UK – The UK's pensions minister has said it is "vitally important" the country's Office of Fair Trading (OFT) deliver its report on competition within the defined contribution (DC) pensions market by summer.
Steve Webb said that the remit of the report, announced earlier in the month and meant to examine if providers were sufficiently competitive and if market pressures were exerted to keep charges low – had been an area of discussion between the Department for Work & Pensions (DWP) and OFT for some time.
Addressing a conference organised by the National Employment Savings Trust (NEST), the government-backed DC fund launched alongside auto-enrolment, Webb also praised proposed state pension reforms as complimentary to auto-enrolment.
"Hopefully, we will be able to introduce the legislation this year and have it on the statute books by next year – that's the kind of timescale we are talking about," he said.
"If you know you are going to get £7,000 a year from the government and you put in 8%," he said of the minimum contribution level under 'soft' compulsion, "for an awful lot of people on a relatively modest wage, you get towards a replacement rate of the sort that you would hope [to have]."
He said that changes to auto-enrolment legislation would be forthcoming to address any problems that had arisen during the initial staging dates, starting in September last year.
"What we will do is practice on the big guys, learn our lessons and then do a round of simplification," he told the conference. "By the time we go the medium and smaller-sized firms, those irritating things that don't need to be there, things that aren't very clear, we can iron out.
"Doing it all in one go, in a year or so, feels like the right way to do it," he said, adding that the alternative was to correct mistakes as and when they were identified, but that this created a "constant flux" of change that was unnecessary.
Discussing pension charges and fees, he said that he welcomed efforts by the National Association of Pension Funds (NAPF) and Association of British Insurers (ABI) to introduce greater transparency, but indicated that he would prefer the two industry bodies to make faster progress in the area.
Webb also said he "very much" welcomed the recent investigation launched by the OFT, which would also examine fees.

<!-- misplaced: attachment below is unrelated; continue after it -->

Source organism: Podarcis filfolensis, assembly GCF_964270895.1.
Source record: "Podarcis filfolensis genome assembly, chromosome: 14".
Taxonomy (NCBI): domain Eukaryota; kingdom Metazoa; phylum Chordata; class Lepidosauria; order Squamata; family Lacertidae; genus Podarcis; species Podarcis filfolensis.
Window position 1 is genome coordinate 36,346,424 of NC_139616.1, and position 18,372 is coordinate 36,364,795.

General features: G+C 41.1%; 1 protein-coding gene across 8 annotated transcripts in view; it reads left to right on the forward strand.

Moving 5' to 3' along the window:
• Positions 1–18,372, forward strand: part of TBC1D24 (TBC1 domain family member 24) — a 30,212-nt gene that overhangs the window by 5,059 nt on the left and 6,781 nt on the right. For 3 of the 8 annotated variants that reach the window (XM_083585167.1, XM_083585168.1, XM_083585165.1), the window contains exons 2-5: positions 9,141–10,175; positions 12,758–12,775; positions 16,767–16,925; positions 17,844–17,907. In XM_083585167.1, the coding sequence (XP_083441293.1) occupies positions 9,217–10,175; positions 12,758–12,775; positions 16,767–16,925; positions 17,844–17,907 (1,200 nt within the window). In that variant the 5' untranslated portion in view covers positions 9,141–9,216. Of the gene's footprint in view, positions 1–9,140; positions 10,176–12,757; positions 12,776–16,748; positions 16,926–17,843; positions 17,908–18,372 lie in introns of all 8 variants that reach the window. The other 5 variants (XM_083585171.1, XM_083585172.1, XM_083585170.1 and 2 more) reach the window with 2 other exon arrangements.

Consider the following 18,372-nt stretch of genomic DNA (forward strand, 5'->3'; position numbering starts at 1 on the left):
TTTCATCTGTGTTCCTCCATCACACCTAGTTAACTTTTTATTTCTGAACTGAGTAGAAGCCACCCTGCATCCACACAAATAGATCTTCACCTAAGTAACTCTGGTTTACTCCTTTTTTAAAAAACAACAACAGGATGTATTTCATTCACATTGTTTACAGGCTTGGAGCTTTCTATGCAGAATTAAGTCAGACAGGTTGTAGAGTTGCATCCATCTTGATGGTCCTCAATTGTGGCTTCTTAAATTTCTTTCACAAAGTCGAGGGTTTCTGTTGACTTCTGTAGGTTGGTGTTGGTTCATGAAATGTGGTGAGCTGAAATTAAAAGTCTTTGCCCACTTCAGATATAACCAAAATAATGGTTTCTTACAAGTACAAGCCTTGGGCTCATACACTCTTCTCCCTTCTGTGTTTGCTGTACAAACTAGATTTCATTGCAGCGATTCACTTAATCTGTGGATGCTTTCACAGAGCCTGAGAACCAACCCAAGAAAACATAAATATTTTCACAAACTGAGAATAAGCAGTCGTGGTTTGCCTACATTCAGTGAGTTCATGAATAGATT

"It's something we've worked with them on prior to the introduction of the report and, vitally important, it will be finished in the summer."
The minister was speaking during the launch of a report by NEST, which found that nearly two-thirds of employees believed the introduction of auto-enrolment was a good idea, with the research further showing that a similar percentage accepted 'soft' compulsion meant they could "stop worrying" about retirement planning.
In other news, Aon Hewitt has warned UK pension funds to have contingency plans in place if they are unable to buy out their liabilities - as demand could outpace supply, leaving some funds out in the cold.
At a recent Aon Hewitt conference, 23% of schemes said that they currently expect to secure benefits with an insurer by 2020.
Aon Hewitt’s partner Paul McGlone, said that excluding the largest 200 odd schemes, there is still over £500bn (€610bn) of liability in small to medium size schemes.
McGlone said: "If 23% of those schemes plan to be fully secured by 2020, that, on average, would require, £20bn of placements to insurers for each of the next eight years," adding, "That is possible, although it would mean a big step-up from the current level of activity."
He said past experience in the buyout market has shown the market it has been prone to surges in demand when conditions prove right for schemes but that has also led to bottlenecks. "As a result, not everyone who is interested will get their transaction finished."
Aon Hewitt said it recommended that schemes start preparation well in advance in order to minimise transaction times, but that a low risk plan B is also planned for, which can be run for a number of years until appropriate conditions return.
“Key to this will be not only appropriate asset allocation," said McGlone, "but an efficient benefits delivery model that can ensure the scheme is ready to buyout when conditions change."